1

I have the following code:

subroutine foo(int index)
{
    // Check A.
    // Critical: Check A must precede Check B below.
    if (index == 1)
    {
        return true;
    }

    // Check B.
    if (index - 2 < 0)
    {
        return false;
    }

    return true;
}

The code is a simplified representation of a real-life scenario where I am checking for validity of punctuation marks in a string.

My question: Is there a construct in any language which would guarantee that the order of the two if statements are maintained as is? (Without having to place a comment in the code as I have done and hope that it is heeded.)

For the case where index is 1, if Check B is moved before Check A, Check A will never be caught and foo() will always return false, which is bad.

Again, my concern is for the maintenance of the code by future programmers. There are about 10 if statements in the code, one after another, and their order is important.

EDIT 1:

I am an experienced developer, and I am really asking whether there are any new developments in languages that would allow for what I am asking above. I am sorry that I did not make this clear.

EDIT 2:

In response to comments suggesting index < 2 instead of index - 2 < 0: I don't agree. index - 2 indicates that I am interested if there is an item two locations before the current index, while index < 2 does not convey the same information. (Of course, this is my opinion!)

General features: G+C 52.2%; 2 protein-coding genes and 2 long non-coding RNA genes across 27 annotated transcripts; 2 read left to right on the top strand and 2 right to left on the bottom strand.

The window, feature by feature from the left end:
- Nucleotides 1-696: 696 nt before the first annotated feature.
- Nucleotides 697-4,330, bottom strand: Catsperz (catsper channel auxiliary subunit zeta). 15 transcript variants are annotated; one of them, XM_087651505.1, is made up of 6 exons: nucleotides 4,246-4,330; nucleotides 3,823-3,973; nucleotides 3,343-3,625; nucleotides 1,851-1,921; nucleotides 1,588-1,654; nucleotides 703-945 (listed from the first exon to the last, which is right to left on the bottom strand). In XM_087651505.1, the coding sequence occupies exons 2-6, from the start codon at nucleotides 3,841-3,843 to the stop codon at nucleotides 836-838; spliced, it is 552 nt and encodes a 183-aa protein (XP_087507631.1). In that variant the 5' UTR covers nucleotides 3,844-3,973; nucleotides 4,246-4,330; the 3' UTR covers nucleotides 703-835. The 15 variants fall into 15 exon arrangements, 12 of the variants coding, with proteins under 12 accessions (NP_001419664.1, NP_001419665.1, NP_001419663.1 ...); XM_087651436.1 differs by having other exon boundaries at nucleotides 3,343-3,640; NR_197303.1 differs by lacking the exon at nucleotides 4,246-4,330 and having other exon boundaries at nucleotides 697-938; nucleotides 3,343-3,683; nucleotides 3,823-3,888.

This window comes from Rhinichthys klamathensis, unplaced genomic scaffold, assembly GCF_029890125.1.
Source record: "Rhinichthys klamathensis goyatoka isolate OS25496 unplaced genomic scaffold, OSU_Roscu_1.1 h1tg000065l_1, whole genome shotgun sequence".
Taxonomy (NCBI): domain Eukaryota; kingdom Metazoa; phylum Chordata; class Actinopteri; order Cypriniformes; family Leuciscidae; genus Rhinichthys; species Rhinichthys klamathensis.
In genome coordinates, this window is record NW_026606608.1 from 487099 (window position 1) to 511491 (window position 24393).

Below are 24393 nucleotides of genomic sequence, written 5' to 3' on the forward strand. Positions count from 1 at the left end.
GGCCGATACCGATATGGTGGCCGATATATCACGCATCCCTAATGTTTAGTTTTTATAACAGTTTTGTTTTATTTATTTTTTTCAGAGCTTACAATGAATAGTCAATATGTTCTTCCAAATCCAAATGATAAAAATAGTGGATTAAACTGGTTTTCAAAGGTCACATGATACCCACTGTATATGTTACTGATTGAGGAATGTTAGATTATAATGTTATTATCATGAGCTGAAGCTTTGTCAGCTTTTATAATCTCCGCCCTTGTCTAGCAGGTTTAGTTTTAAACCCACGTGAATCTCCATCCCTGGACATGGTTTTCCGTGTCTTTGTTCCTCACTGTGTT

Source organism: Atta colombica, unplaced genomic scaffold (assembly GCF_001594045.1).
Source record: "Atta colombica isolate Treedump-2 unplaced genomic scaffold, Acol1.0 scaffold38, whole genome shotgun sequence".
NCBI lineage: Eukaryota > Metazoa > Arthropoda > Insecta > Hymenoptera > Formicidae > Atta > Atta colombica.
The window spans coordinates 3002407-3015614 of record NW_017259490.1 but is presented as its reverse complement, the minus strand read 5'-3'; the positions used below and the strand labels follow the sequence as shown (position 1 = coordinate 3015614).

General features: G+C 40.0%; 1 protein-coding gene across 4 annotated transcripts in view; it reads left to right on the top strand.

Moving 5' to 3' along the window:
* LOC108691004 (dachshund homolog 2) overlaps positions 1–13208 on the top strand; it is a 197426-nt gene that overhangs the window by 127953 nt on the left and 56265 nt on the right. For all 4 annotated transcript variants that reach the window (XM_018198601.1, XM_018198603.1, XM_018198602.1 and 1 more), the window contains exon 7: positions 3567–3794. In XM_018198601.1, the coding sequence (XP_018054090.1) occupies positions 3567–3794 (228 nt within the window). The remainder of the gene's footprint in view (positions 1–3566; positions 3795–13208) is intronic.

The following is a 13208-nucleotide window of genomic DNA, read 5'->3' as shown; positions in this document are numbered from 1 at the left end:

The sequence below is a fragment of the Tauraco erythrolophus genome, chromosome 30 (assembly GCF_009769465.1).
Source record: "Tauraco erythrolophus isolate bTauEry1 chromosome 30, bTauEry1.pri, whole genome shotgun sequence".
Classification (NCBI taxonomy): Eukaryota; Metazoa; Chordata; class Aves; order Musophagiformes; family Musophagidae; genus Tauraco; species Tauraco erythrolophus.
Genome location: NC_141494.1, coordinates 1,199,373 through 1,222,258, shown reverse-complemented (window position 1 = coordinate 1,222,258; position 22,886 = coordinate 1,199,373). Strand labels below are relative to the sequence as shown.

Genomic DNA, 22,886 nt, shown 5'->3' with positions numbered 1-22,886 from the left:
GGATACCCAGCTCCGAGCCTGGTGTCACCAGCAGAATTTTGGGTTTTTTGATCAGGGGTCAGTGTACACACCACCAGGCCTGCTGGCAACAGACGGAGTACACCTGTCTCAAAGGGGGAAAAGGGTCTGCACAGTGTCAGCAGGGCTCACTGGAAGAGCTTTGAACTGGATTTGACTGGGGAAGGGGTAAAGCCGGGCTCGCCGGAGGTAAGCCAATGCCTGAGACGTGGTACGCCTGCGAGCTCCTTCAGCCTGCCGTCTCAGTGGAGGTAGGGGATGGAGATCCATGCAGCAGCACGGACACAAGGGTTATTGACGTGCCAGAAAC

• 3
    How would you handle the situation where you have gotten the sequence wrong and a maintainer later needs to correct your mistake if the maintainer is not allowed because of the 'language construct' you have used? – Bent Jan 22 '16 at 11:20
  • 2
    No pattern or source code construct can prevent people from editing you code. – JacquesB Jan 22 '16 at 11:25
  • 2
    The easier understandable your code, the lesser the chances of messing around with it. For example, (index < 2) would be much easier to read and understand for me. And in this case, it's the same as (index < 0). Make your logic as easy to follow as possible. – Eiko Jan 22 '16 at 11:27
  • if index <= 0 return false else return true? – Pieter B Jan 22 '16 at 11:33
  • 1
    @MetaFight: Not really, when the alternative is keeping a variable lying around until the last line of the function, to return variable, that you then have to track just as much as you would have had to track the return statements. Meanwhile, you introduce potential bugs by not immediately ending execution of the function when that's logically what you need to happen. – Lightness Races in Orbit Jan 22 '16 at 11:57
9

Anyone who can edit the source code can remove anything that you might put in there to "protect" them. You can do two things:

  1. Choose a good name for the function that conveys your intention

  2. Provide Unit Tests that will break if someone ever changes what the function does

Both do not prevent future programmers from changing anything if they need to, but they will have some guidance in how the function was intended to behave.

Another option would be to turn these temporal dependencies into structural ones by having the first one generate/return something that the second one requires as input. But that is likely overkill for something as simple as your example. Robert C. Martin mentions this technique in his book "Clean Code".